Have you ever had something so spicy it burns the skin? It happened to me with S.T. Noodle Bar's khao soi, a bowl of flat, yellow egg noodles drowned in a coconut-curry broth. I ordered it medium, which I believe is the standard there, and in the middle of my slurping, a few drops of the yellow liquid dribbled down my chin. First, I felt a warmness there. Then it actually stung. I realized then that what the restaurant called its medium level of spice was probably as hot as I could handle. There were still two levels above that–spicy and extra-spicy–but here I was, not even halfway through the bowl, and my whole mouth throbbed and my brow had turned into Niagara Falls. If you had sat across the table from me, you would've thought I was in pain, but instead, I was in a euphoric state of endorphin-fueled pleasure, with John Mellencamp's "Hurts So Good" playing in my head.
Yet the khao soi here isn't hot for the sake of being hot. It's just one facet in a dish that's also sweet, pungent and creamy–a curry soup so complex I took some of the leftover gravy home and doused it over plain rice, creating another dish that was just as good. At the restaurant, it's served with an accompanying side dish of add-ons that includes a thimble of sliced red onion, pickled Chinese vegetables, lime wedges, fried crispy noodles and an extra container of dark-as-crude chile sauce in case I wanted to compound the burn.
But even counting the unapologetic use of chiles and the liver in the Thai boat noodle, S.T. Noodle Bar doesn't seem to feel the need to box itself in as a Thai-only joint. There's a ramen dish, gyoza and udon. The kitchen isn't above serving spaghetti and macaroni alongside the standard pad Thai and a playful lychee-and-squid salad I've never seen anywhere.
The restaurant–which sits in a cluster of old buildings right across from Boeing's Long Beach plant–fancies itself a modern fusion joint. You get the impression it's a pet project by the next generation of the Sweetee Thai clan. A collection of porcelain animal heads decorate one wall, and when I went to the restroom to splash water on my face, I did it over a brass sink, near a waterless urinal that has a video screen built into it.
Design also counts for a lot in the dishes. Ask for the fried squid, and the rings arrive dangling on the branches of an ornamental metal tree. Order the fried tofu, a typical Thai restaurant appetizer, and it comes unnecessarily skewered on sticks. But perhaps the most outrageous dish of all is the salmon meing kum, a traditional Thai street snack elevated to something of a modern art piece.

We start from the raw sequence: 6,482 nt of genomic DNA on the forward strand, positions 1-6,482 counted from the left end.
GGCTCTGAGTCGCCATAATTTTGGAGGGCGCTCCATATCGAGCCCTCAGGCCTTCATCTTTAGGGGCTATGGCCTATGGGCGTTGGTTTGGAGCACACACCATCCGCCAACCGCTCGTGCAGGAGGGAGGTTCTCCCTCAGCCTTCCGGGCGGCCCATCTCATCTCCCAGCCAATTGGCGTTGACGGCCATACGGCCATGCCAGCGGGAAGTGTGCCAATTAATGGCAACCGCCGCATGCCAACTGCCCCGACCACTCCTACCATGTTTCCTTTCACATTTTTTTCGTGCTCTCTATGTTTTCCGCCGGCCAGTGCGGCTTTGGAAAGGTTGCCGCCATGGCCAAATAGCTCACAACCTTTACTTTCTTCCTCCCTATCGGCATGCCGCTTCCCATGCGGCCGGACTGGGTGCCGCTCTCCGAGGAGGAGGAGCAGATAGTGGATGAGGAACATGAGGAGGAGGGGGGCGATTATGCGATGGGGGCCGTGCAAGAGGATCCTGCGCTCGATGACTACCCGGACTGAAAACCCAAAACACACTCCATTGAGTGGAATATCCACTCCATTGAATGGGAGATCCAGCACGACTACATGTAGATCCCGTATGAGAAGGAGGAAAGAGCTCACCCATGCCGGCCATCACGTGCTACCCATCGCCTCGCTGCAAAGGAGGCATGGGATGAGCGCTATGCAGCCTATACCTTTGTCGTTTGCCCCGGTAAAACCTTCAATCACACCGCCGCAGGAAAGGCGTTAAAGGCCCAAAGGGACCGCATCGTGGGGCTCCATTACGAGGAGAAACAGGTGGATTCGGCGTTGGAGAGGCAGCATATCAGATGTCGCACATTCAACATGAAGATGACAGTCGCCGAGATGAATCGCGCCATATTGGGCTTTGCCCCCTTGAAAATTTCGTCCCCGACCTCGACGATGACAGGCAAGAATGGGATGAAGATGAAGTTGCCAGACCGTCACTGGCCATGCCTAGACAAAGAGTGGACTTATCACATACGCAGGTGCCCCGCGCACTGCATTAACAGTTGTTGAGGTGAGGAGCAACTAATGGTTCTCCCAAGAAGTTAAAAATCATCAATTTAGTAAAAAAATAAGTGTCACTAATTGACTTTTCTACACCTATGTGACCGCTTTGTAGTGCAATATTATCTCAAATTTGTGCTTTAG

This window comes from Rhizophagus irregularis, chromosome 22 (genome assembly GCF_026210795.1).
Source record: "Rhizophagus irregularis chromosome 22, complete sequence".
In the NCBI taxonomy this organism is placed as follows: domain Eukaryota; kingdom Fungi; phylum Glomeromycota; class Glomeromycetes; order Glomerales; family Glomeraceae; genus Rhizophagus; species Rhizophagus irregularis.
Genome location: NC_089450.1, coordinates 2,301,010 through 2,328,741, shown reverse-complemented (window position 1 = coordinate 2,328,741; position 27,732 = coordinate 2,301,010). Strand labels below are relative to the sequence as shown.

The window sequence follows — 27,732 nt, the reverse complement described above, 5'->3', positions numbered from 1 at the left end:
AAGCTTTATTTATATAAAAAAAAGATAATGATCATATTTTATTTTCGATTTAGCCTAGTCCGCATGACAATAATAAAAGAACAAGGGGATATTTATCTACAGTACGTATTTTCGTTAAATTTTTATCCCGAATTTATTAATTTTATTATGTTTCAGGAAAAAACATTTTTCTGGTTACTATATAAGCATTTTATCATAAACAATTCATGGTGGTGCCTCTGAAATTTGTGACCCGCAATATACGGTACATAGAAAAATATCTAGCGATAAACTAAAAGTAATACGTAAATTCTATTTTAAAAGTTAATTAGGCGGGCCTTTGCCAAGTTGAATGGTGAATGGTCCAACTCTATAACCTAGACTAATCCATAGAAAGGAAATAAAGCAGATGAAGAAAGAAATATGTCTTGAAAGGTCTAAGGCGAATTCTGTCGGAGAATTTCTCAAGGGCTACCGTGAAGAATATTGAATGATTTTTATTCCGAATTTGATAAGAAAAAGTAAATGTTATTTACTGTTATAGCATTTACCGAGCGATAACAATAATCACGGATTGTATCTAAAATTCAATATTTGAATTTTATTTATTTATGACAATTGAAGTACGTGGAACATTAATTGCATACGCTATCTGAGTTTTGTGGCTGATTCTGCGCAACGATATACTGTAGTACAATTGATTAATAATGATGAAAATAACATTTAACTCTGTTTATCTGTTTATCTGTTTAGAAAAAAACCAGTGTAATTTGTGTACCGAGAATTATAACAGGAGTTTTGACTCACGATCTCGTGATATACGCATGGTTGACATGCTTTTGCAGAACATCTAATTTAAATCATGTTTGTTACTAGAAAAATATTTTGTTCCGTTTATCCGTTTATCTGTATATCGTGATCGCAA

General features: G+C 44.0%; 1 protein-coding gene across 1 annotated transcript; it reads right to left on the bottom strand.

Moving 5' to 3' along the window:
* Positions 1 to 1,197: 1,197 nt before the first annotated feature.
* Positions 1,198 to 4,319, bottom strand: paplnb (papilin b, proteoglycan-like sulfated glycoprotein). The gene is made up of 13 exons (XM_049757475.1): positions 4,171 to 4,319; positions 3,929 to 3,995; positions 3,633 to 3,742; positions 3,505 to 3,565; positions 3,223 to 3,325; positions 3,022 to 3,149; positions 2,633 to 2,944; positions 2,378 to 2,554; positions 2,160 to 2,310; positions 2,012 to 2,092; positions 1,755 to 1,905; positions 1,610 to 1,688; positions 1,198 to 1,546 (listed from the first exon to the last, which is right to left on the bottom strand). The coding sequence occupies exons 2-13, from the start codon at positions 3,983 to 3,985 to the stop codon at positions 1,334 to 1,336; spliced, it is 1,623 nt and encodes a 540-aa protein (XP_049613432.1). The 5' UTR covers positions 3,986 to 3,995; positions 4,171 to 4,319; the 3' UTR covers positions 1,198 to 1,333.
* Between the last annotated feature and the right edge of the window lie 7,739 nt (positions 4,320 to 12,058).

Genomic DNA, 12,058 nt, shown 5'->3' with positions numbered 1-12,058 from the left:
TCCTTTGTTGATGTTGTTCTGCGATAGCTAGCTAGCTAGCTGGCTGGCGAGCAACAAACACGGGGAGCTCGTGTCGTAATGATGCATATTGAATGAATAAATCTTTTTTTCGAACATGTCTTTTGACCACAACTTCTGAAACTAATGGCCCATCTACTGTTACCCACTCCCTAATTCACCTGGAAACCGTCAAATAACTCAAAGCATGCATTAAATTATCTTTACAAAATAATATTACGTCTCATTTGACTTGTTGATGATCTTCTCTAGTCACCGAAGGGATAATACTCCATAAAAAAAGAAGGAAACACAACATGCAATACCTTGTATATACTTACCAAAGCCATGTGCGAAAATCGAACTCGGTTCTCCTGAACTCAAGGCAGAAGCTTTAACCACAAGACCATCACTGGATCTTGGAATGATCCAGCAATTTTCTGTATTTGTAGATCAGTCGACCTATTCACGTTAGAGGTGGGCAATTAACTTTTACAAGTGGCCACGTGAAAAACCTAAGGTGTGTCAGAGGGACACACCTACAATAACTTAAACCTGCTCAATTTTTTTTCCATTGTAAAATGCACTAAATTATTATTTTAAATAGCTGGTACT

It's presented in a big plate that resembles an oversized painter's palette, each dimple filled with what you'll eventually wrap inside long stalks of lettuce. You assemble the wrap in stages. First, a thin slice of smoked salmon goes in; then, some diced lime with the peel still attached. Next up: a little bit of the diced ginger, some diced red onion and a few rounds of the Thai chile. For crunch, you sprinkle on roasted peanuts. Finally, the finishing touch: a shower of toasted coconut and a spoonful of tamarind sauce with the consistency and sweetness of marmalade. And when you bite into it, textures and flavors explode. The salmon's silk collides with the toasted coconut's crispness. Then the intensity of the raw ginger, the heat of the chiles and the sugar of the tamarind battle for dominance. It leaves you breathless and eager to start the process all over again.
Not all of S.T.'s dishes are showboating spectacles. There's a homey dish of chapo, crinkly egg noodle topped with flavored soy and three kinds of pork (Chinese sausage, Chinese barbecue pork and crunchy fried pork belly) that reminds me of something I ate from a Singapore hawker stall a few years ago. On another night, I tried the simple elegance of the choo-chee salmon, a fish steak draped in panang-style curry sauce decorated with microfilaments of deep-fried kaffir lime leaves. I decided nothing was better with a bowl of sticky rice, except maybe the Crying Tiger, which is technically a salad, but actually a stand-alone steak dish so tender it melted.
And of course, S.T. Noodle Bar offers the desserts required of all Thai restaurants: fried bananas, coconut ice cream and sticky rice with mangos so sweet it reminds you of that eternal question–how is it that every Thai joint always seems to find the perfect mangos no matter what time of year it is?
S.T. Noodle Bar, 34152 Norse Way, Long Beach, (562) 425-7535; longbeach.stnb.co. Open Mon.-Fri, 10:30 a.m.-3 p.m. & 5-10 p.m.; Sat., 11 a.m.-10 p.m.; Sun., 11 a.m.-9:30 p.m. Meal for two, $25-$50, food only. Beer and wine.